St. Maximilian is a saint because the early church sought out those modeling the nonviolent Jesus. It was understood that Jesus broken body was celebrated not simply as another religious sacrifice, but as a model that accepts brokenness rather than to break the bodies of others. Christ submitted to torture and execution so as to overcome the violence and death which has the violent kingdoms of this world in its grip. [4] Christ rose from the dead and sends his disciples into the world so as to defeat death and the violent way that deploys death.

The early Christians understood the Church as the place where Isaiah’s vision is to be enacted. According to Gerhard Lohfink, the swords into ploughshares vision (of 2:3) is the most quoted text from the Hebrew Scripture in the early church. Origen (writing in the 240’s), presumed that every catechist would be familiar with it as the text was, apparently, a part of the catechism of every candidate for baptism. Justin employs the text in his explanation to Emperor Titus that Christians could not possibly be insurrectionists: “We who were filled with war and mutual slaughter and all wickedness have each and all throughout the earth changed our instruments of war, our swords into plowshares and our spears into farm tools, and cultivate piety, justice, love of humankind, faith and the hope, which we have from the Father through the Crucified One.” The testimony against violence and for peace is the consensus, as demonstrated by Christian writers such as Tatian, Athenagoras, Irenaeus, Clement of Alexandria, Cyprian, Minucius, Felix, and Lactantius.[5] The peaceful kingdom of Isaiah, inaugurated by Christ, deployed by the early church, and taken up by modern disciples like Martin Luther King, breaks the chains of violence and death, the very point of being a follower of Christ.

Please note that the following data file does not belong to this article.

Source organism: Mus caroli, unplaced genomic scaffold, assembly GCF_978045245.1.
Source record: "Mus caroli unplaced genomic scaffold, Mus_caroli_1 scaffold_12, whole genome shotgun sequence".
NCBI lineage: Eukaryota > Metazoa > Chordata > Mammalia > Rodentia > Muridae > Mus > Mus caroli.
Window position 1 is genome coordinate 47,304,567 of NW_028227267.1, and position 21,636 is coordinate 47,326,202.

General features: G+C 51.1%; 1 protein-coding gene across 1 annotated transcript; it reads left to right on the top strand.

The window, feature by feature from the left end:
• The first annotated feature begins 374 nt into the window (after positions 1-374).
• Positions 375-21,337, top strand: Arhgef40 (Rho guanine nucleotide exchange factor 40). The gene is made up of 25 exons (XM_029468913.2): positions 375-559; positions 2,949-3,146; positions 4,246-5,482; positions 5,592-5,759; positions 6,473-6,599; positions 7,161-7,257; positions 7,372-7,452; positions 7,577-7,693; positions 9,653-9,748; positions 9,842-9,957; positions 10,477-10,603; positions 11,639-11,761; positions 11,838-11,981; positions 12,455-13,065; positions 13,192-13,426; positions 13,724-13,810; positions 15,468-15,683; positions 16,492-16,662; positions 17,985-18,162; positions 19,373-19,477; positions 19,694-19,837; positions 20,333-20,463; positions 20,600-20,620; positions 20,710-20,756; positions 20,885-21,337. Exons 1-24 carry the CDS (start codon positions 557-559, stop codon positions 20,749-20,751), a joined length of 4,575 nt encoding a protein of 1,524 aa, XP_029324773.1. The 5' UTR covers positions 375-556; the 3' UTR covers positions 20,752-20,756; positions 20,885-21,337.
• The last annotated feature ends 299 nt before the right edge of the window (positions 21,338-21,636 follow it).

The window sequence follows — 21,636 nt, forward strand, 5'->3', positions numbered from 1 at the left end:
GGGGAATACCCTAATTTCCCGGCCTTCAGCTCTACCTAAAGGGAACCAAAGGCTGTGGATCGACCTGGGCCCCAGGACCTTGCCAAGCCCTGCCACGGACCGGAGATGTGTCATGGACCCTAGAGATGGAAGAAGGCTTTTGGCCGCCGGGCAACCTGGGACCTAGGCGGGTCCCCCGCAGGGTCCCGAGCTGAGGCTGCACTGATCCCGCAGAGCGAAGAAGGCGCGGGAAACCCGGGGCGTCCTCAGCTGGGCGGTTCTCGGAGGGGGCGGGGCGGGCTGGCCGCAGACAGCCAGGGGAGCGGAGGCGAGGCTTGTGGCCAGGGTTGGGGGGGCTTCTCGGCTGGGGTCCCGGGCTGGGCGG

Where this peace is not the means and end, can this be said to be the faith of Christ or the Christian religion? Rene Coste summarizes the broad consensus of church history and gospel criticism in affirming, “It is an incontestable fact that Christ did preach nonviolence, both as a condition and a consequence of the universal love that he taught us. To pretend, as is sometimes done, that his directives are only meant to be applied to individual relationships is a supposition nowhere to be found in the New Testament.”[6] Peace is the primary marker of the faith of Christ and it is unclear what remains of the religion of the New Testament in the absence of this understanding.


[1] Dr. Martin Luther King, recounted in his Stride Toward Freedom, quoted from https://lisasingh.com/southeast-travel/martin-luther-kings-defining-moment-a-kitchen-in-montgomery-alabama-past-midnight/

[2]Ralph P. Smith, Micah–Malachi. Word Biblical Commentary 32. (Waco, TX: Word, 1984)

[3] Fr. John Dear and Ken Butigan, “An overview of Gospel nonviolence in the Christian tradition,” in Nonviolence and Just Peace 11-13 April 2016 Rome, Italy at https://nonviolencejustpeacedotnet.files.wordpress.com/2016/05/nvjp-conference-background-papers.pdf The understanding of Lohfink is found in •Kreider, Alan. The Patient Ferment of the Early Church (p. 92). Baker Publishing Group. Kindle Edition.

[4] Ibid.

[5] Ibid.

[6] Ibid.